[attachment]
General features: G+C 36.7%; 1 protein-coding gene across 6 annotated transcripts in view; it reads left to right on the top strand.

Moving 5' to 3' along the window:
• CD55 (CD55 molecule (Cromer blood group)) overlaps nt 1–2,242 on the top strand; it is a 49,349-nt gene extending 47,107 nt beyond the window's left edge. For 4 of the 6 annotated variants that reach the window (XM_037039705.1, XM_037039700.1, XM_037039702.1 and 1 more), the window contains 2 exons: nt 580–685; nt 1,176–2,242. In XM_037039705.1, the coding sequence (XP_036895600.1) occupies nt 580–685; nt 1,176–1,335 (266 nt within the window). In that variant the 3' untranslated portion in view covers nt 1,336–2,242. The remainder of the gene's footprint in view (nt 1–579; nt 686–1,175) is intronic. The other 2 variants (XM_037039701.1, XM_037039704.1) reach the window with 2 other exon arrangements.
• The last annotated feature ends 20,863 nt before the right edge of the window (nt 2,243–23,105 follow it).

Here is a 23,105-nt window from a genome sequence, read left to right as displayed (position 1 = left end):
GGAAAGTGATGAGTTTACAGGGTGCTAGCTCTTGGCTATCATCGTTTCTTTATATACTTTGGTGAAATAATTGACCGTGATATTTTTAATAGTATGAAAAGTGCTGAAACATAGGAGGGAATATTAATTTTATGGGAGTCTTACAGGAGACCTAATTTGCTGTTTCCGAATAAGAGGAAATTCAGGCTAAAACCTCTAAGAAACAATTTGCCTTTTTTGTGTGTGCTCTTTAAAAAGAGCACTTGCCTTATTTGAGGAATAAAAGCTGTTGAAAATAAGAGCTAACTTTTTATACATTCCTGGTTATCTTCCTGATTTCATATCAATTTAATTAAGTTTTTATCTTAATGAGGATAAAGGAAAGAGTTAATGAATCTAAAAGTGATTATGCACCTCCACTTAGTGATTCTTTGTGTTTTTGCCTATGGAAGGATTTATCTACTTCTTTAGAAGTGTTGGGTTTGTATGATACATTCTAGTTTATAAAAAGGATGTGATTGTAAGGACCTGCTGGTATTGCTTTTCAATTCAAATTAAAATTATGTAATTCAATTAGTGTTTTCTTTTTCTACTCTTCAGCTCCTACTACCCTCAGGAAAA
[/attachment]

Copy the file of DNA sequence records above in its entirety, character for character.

General features: G+C 36.7%; 1 protein-coding gene across 6 annotated transcripts in view; it reads left to right on the top strand.

Moving 5' to 3' along the window:
• CD55 (CD55 molecule (Cromer blood group)) overlaps nt 1–2,242 on the top strand; it is a 49,349-nt gene extending 47,107 nt beyond the window's left edge. For 4 of the 6 annotated variants that reach the window (XM_037039705.1, XM_037039700.1, XM_037039702.1 and 1 more), the window contains 2 exons: nt 580–685; nt 1,176–2,242. In XM_037039705.1, the coding sequence (XP_036895600.1) occupies nt 580–685; nt 1,176–1,335 (266 nt within the window). In that variant the 3' untranslated portion in view covers nt 1,336–2,242. The remainder of the gene's footprint in view (nt 1–579; nt 686–1,175) is intronic. The other 2 variants (XM_037039701.1, XM_037039704.1) reach the window with 2 other exon arrangements.
• The last annotated feature ends 20,863 nt before the right edge of the window (nt 2,243–23,105 follow it).

Here is a 23,105-nt window from a genome sequence, read left to right as displayed (position 1 = left end):
GGAAAGTGATGAGTTTACAGGGTGCTAGCTCTTGGCTATCATCGTTTCTTTATATACTTTGGTGAAATAATTGACCGTGATATTTTTAATAGTATGAAAAGTGCTGAAACATAGGAGGGAATATTAATTTTATGGGAGTCTTACAGGAGACCTAATTTGCTGTTTCCGAATAAGAGGAAATTCAGGCTAAAACCTCTAAGAAACAATTTGCCTTTTTTGTGTGTGCTCTTTAAAAAGAGCACTTGCCTTATTTGAGGAATAAAAGCTGTTGAAAATAAGAGCTAACTTTTTATACATTCCTGGTTATCTTCCTGATTTCATATCAATTTAATTAAGTTTTTATCTTAATGAGGATAAAGGAAAGAGTTAATGAATCTAAAAGTGATTATGCACCTCCACTTAGTGATTCTTTGTGTTTTTGCCTATGGAAGGATTTATCTACTTCTTTAGAAGTGTTGGGTTTGTATGATACATTCTAGTTTATAAAAAGGATGTGATTGTAAGGACCTGCTGGTATTGCTTTTCAATTCAAATTAAAATTATGTAATTCAATTAGTGTTTTCTTTTTCTACTCTTCAGCTCCTACTACCCTCAGGAAAA